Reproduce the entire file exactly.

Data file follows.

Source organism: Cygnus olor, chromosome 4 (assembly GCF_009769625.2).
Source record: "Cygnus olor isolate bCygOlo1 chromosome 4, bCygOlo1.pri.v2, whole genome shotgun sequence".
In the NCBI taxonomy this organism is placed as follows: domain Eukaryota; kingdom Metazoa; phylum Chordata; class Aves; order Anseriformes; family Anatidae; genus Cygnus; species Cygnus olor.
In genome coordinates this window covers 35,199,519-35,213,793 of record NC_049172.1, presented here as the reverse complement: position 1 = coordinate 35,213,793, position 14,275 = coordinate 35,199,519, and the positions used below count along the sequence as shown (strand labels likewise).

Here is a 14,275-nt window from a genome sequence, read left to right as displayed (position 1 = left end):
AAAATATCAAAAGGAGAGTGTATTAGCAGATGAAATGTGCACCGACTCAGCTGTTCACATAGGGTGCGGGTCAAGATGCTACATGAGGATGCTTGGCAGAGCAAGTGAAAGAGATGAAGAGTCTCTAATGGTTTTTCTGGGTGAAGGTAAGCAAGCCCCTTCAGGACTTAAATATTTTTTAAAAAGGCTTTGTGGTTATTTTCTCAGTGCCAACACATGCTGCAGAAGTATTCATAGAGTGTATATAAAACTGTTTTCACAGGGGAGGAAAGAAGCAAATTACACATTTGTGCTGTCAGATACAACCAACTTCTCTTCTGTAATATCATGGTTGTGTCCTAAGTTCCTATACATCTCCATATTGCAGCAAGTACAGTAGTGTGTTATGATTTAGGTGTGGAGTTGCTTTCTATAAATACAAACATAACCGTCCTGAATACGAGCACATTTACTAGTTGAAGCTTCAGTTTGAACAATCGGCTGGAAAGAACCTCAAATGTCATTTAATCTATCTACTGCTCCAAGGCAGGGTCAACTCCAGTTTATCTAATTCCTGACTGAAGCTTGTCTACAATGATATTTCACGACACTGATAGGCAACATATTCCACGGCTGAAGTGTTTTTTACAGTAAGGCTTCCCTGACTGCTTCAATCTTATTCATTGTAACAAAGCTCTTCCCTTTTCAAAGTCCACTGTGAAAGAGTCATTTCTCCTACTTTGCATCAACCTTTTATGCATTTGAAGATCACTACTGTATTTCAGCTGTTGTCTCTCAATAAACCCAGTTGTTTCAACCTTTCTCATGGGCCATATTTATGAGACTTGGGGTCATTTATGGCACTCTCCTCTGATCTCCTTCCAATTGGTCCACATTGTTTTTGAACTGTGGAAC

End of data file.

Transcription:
Source organism: Cygnus olor, chromosome 4 (assembly GCF_009769625.2).
Source record: "Cygnus olor isolate bCygOlo1 chromosome 4, bCygOlo1.pri.v2, whole genome shotgun sequence".
In the NCBI taxonomy this organism is placed as follows: domain Eukaryota; kingdom Metazoa; phylum Chordata; class Aves; order Anseriformes; family Anatidae; genus Cygnus; species Cygnus olor.
In genome coordinates this window covers 35,199,519-35,213,793 of record NC_049172.1, presented here as the reverse complement: position 1 = coordinate 35,213,793, position 14,275 = coordinate 35,199,519, and the positions used below count along the sequence as shown (strand labels likewise).

Here is a 14,275-nt window from a genome sequence, read left to right as displayed (position 1 = left end):
AAAATATCAAAAGGAGAGTGTATTAGCAGATGAAATGTGCACCGACTCAGCTGTTCACATAGGGTGCGGGTCAAGATGCTACATGAGGATGCTTGGCAGAGCAAGTGAAAGAGATGAAGAGTCTCTAATGGTTTTTCTGGGTGAAGGTAAGCAAGCCCCTTCAGGACTTAAATATTTTTTAAAAAGGCTTTGTGGTTATTTTCTCAGTGCCAACACATGCTGCAGAAGTATTCATAGAGTGTATATAAAACTGTTTTCACAGGGGAGGAAAGAAGCAAATTACACATTTGTGCTGTCAGATACAACCAACTTCTCTTCTGTAATATCATGGTTGTGTCCTAAGTTCCTATACATCTCCATATTGCAGCAAGTACAGTAGTGTGTTATGATTTAGGTGTGGAGTTGCTTTCTATAAATACAAACATAACCGTCCTGAATACGAGCACATTTACTAGTTGAAGCTTCAGTTTGAACAATCGGCTGGAAAGAACCTCAAATGTCATTTAATCTATCTACTGCTCCAAGGCAGGGTCAACTCCAGTTTATCTAATTCCTGACTGAAGCTTGTCTACAATGATATTTCACGACACTGATAGGCAACATATTCCACGGCTGAAGTGTTTTTTACAGTAAGGCTTCCCTGACTGCTTCAATCTTATTCATTGTAACAAAGCTCTTCCCTTTTCAAAGTCCACTGTGAAAGAGTCATTTCTCCTACTTTGCATCAACCTTTTATGCATTTGAAGATCACTACTGTATTTCAGCTGTTGTCTCTCAATAAACCCAGTTGTTTCAACCTTTCTCATGGGCCATATTTATGAGACTTGGGGTCATTTATGGCACTCTCCTCTGATCTCCTTCCAATTGGTCCACATTGTTTTTGAACTGTGGAAC